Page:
As an alternative, there is a myriad of file transfer services online. A quick search for the top online file storage / transfer services yielded over 50 services with the ability to deal with file sizes ranging from 50 MB to 2 GB and having a "file life" of 7 days to unlimited time before the files get wiped. Based on our direct experience with clients, we have been requested to use swapdrive, ibackup and yousendit in the past. Fred Kevorkian, who has a mastering room at Avatar, has been using our FTP server extensively for most of his work. Once in a while he receives a request to use iDisk (service offered by Apple) or yousendit. Having looked through some user forums, other services mentioned includes megaupload and DigiDelivery. By no means is this an endorsement of these services. Consider them just a sampling of what is used out there.

It is surprising that we have not seen a dominant industrial strength online file transfer service in the audio industry. The most often talked about service was DigiDelivery. Introduced in August 2002 by Rocket Network and Digidesign, DigiDelivery was an easy to use secure digital asset transfer service. The service requires the sender, recipient or third party in the data chain to have a network appliance to facilitate the transfer. Rocket Network was later acquired by Avid (parent company of Digidesign). In the last few years, we have used DigiDelivery maybe once or twice so we cannot honestly provide any comments. In September 2007, Avid sold DigiDelivery to Aspera, who now maintains the service today. I am sure there are other services out there used by the film and post industries. We just have not come in direct contact with them.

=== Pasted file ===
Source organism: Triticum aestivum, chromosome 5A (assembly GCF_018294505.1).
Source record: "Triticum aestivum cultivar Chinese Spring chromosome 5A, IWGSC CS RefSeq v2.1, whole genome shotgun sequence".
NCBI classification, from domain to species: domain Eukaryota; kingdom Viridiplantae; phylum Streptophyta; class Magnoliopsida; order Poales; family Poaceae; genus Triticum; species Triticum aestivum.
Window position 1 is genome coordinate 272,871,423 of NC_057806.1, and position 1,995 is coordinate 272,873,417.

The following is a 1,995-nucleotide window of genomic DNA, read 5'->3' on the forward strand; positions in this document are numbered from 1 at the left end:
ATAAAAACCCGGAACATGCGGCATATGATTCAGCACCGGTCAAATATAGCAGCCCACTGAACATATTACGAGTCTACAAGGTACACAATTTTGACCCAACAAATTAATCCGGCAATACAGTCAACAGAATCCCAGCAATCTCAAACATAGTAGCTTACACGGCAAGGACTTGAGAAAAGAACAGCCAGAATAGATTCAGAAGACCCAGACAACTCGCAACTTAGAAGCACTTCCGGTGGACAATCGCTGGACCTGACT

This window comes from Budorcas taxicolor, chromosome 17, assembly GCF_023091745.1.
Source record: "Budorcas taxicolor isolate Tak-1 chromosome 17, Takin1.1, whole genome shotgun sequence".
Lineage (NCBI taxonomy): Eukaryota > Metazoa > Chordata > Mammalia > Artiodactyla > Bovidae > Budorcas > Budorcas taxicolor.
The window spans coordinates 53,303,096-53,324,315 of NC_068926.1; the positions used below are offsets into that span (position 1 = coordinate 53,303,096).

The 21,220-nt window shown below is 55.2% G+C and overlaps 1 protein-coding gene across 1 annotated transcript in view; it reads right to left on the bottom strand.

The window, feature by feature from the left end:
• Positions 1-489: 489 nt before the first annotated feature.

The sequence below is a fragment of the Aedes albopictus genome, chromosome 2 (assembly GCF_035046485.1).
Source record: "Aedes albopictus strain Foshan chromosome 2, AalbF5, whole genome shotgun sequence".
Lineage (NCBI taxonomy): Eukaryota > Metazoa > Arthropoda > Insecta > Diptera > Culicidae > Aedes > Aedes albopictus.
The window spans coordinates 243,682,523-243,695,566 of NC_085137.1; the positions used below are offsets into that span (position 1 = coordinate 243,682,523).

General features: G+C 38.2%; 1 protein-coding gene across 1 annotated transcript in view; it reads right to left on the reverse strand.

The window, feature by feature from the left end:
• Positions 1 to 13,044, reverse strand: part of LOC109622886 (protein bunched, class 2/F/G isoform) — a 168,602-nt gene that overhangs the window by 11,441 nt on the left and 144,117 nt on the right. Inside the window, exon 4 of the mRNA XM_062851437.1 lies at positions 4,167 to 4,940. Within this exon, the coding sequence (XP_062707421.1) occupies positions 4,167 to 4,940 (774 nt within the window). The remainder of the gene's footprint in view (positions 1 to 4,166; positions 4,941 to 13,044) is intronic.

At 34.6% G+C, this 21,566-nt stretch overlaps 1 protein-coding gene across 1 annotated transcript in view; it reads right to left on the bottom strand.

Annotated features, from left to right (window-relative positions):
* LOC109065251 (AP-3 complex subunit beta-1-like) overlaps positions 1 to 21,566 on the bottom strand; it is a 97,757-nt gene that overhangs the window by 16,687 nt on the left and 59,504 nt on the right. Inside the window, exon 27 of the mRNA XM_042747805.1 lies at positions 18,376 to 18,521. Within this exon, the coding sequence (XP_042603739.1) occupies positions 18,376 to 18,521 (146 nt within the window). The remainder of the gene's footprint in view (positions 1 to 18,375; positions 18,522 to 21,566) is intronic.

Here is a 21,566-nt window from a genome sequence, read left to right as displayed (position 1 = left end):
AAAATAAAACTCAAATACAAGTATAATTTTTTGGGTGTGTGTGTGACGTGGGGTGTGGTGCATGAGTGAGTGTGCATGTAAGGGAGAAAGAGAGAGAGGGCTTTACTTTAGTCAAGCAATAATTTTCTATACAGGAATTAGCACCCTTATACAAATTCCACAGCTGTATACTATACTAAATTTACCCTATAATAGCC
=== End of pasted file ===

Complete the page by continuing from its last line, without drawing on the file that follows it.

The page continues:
Whichever service you use, security is the most important consideration. There is no way to be 100% sure, but you should talk to the service provider to see what precautions they are taking to insure that files cannot be accessed by unauthorized users including the administrators. Being diligent about wiping the files once you have confirmed that the recipient got the files is also very important.

If any readers know of services that they like or use often, please let us know. We're open to evaluating services that will make our clients' lives (and ours as well) easier. Until then, I think we'll stick with ftp. For large volumes of data, shipping drives is still the proven method, even if it is so 20th Century.